Birth ME Code Review – How to Mastermind a Death Game
Title: Birth ME Code
Developer: Miracle Moon
Release Date: 22nd of April, 2020
Reviewed On: PC
Publisher: Miracle Moon
Genre: Visual Novel
You awaken in a room alongside two others. You’re all wearing animal-themed helmets, and suddenly your vision is overtaken by the gamemaster ME. She explains that the goal of the game is to find the mastermind among the nine participants, and kill them – or in other words, Kill:ME. If you, for whatever reason, fail, you will surrender your right to live.
Everything is going just as you planned.
Even from the premise alone, Birth ME Code is likely to spark interest. You’re a participant in a “Death Game” scenario (think Zero Escape or Danganronpa), but the game lets you know right away that you’re playing as the Mastermind behind everything. Part of a trilogy alongside Head AS Code and a currently unannounced third game, developer Miracle Moon’s visual novels shows a great deal of love for the genre.
Gameplay in Birth ME Code consists of three main portions. The first is Deduction Rooms, a sort of escape room for 1-3 people where the goal is to find the answer to a question provided by ME. The second has you make choices to raise your TRUST with the other participants. Every so often, your group will vote to kill a member, hoping to kill the mastermind. The outcome of this isn’t determined directly by choices, but by who you’ve built TRUST with. Finally, you occasionally solve puzzles based on moving letters and numbers tiles to spell things on a grid.
These branching outcomes are assisted by a flowchart, which gives the option to jump pretty much anywhere you’ve previously unlocked. However, the flowchart has some quirks that can make knowing what to do, perhaps more complicated than necessary. Once you’ve chosen your current playthrough, it’s locked in until you create a new save – not even jumping back to choices on the flow-chart lets you change them. To actually change a selection, you’ll have to start a new file and use the flowchart’s globally saved details to try again. Luckily, you’re able to make choices quickly directly from the flowchart itself.
But then, that comes with a snag too. When it comes to multiple-choice options, the ability to quickly change that on the flowchart in a new save is only unlocked when you’ve chosen all three at least once. The game tries to make this clear via a big “help” button on the flowchart screen, but the entire concept of global saves and locked in choices is so much to take in at once. In short, my first few runs were spent very confused.
Sadly, that’s a problem pervasive throughout the entire game. Aside from the unintuitive flow-chart, some of the tile puzzles felt far too esoteric for me to understand. Each puzzle shows the tiles you have in play and provides three hints, the title of the puzzle, and two optional hints. However, forgive me if “Sort C > V” doesn’t instantly make me want to sort consonants then vowels alphabetically.
The Deduction Rooms were generally fine, but I dreaded these tile puzzles as they bring the pacing to a halt, which is a real shame, as the story did keep me engaged throughout.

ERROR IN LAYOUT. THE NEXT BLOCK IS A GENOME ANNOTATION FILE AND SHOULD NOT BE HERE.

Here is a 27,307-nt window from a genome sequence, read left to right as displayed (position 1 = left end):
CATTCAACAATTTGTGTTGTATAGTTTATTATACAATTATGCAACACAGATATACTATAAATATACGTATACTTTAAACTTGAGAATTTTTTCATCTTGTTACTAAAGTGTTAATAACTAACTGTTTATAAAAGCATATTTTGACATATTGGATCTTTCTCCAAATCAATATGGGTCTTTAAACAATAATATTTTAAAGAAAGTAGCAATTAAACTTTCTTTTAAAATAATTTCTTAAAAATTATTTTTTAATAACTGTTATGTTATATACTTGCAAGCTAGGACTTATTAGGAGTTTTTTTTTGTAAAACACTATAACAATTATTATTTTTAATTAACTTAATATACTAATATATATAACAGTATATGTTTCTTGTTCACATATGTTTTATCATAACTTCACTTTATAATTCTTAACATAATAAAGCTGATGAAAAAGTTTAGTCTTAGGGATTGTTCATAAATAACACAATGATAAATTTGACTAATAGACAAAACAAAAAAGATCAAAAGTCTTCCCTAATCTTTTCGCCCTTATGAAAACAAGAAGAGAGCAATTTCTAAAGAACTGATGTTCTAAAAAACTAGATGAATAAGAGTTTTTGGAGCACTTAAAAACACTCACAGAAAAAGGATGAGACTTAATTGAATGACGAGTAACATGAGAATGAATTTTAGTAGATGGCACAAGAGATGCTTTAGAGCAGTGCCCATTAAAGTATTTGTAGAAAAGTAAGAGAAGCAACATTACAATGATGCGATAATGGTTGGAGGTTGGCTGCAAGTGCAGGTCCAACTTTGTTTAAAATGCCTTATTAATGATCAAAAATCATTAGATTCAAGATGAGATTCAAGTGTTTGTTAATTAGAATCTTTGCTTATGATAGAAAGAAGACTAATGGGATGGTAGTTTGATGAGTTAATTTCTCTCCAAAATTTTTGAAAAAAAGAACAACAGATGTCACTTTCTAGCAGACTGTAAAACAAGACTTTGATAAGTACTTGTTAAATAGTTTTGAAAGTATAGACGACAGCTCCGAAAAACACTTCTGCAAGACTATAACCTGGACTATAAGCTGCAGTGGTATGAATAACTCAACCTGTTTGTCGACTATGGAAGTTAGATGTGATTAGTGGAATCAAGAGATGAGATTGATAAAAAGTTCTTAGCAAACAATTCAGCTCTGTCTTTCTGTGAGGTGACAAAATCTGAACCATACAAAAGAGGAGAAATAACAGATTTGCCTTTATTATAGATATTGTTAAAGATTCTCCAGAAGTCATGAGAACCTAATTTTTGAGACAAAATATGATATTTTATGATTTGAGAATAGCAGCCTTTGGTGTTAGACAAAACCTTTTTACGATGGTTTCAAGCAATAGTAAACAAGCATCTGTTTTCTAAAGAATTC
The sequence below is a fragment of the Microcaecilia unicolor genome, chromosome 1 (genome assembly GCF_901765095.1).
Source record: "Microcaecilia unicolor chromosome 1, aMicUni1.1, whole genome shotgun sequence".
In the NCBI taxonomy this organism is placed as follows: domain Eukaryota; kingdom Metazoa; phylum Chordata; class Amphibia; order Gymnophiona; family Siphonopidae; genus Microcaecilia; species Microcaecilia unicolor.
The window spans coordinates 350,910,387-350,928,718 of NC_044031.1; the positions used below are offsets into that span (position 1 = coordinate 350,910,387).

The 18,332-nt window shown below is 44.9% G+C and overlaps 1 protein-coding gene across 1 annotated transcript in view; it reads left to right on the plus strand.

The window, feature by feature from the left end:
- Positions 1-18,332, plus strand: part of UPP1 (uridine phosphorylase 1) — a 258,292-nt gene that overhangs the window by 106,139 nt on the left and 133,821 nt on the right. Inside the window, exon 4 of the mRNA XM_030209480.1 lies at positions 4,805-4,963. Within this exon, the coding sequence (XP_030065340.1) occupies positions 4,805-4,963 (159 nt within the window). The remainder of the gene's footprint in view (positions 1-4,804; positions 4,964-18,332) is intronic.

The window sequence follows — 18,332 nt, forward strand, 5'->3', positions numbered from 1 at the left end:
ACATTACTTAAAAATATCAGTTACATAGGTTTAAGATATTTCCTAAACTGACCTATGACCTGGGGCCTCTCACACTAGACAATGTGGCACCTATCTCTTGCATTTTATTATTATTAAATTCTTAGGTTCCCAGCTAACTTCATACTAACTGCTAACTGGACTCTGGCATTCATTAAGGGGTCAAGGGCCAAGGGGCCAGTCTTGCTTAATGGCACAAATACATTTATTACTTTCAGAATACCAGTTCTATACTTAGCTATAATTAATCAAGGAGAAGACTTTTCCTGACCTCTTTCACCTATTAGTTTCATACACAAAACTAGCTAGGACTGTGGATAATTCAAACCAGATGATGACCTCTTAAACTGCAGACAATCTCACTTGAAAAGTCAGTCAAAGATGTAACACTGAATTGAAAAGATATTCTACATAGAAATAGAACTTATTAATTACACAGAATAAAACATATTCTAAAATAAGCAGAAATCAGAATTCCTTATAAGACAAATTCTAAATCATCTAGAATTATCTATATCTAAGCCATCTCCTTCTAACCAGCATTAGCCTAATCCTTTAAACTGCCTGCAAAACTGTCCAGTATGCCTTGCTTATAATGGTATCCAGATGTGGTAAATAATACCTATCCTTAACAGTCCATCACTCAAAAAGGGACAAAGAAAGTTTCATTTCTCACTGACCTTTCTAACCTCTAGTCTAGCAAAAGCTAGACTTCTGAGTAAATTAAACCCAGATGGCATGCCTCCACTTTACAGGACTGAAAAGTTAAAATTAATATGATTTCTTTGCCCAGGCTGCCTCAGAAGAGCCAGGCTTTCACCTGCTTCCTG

Aside from a lack of commas making some sentences feel run-on, the prose was easy enough to read. Each character has a clearly defined voice, and despite using pseudonyms based on the seven deadly sins, I remembered all of them quickly enough. The only character I found annoying to read was probably Gula, who never uses one word where ten would do. Her speech was stiff bordering on comical and frequently took me out of the moment. At least the other characters had the decency to note how weird it sounded.
The Deduction Rooms are also filled with references to other Visual Novels. Depending on your tastes, this can either be charming or annoying. It sometimes gave the impression that the game didn’t always have a joke of its own, and would just nab one from an adjacent visual novel. Rating a couch in a bar on the advice of a man dressed as a circus performer? Virtue’s Last Reward sends its regards.
To me, Birth ME Code starts slow but finished far too quickly. By that, I mean it takes a while for the exciting elements of the game to show up, not helped by the confusing flowchart slowing things down. But on the other hand, the ending drops so much information at once that it too feels overwhelming.
Did you know, for instance, that E=MC2 represents that you’re the main character? I’m pretty sure that’s what that part meant, but I can’t be sure, because the game dumps 70% of its lore and explanations on you right at the end. It’s cool that a lot of elements in the game can abbreviate to ME, but it doesn’t mean much, and the game knows this. It also shoves all of it at you during the route to the last ending.
Comparing it to Zero Escape once more, that series is famous for “useless” info-dumps. But at least there, it’s clear what parts are essential by the end. In Birth ME Code, so much is shoved at you that I’m not sure what elements to pay attention to.
Birth ME Code offers a decent layer of death game aesthetic that falls apart in a few places. The obtuse puzzle design creates a painstakingly difficult experience that just left me scratching my head, but yet I was entertained enough to see how it all ended. Sadly, the rushed conclusion doesn’t pair with the slow pacing and creates an info dump that had me rethinking everything that I thought I knew about the story so far.
If you’re a die-hard fan of ontological mysteries (think “you wake up in a room”), you’ll probably come away from the game somewhat positive. After all, the developer also seems to be a die-hard fan of ontological mysteries. But please, for goodness sake, try to read slowly when you get to the finale.
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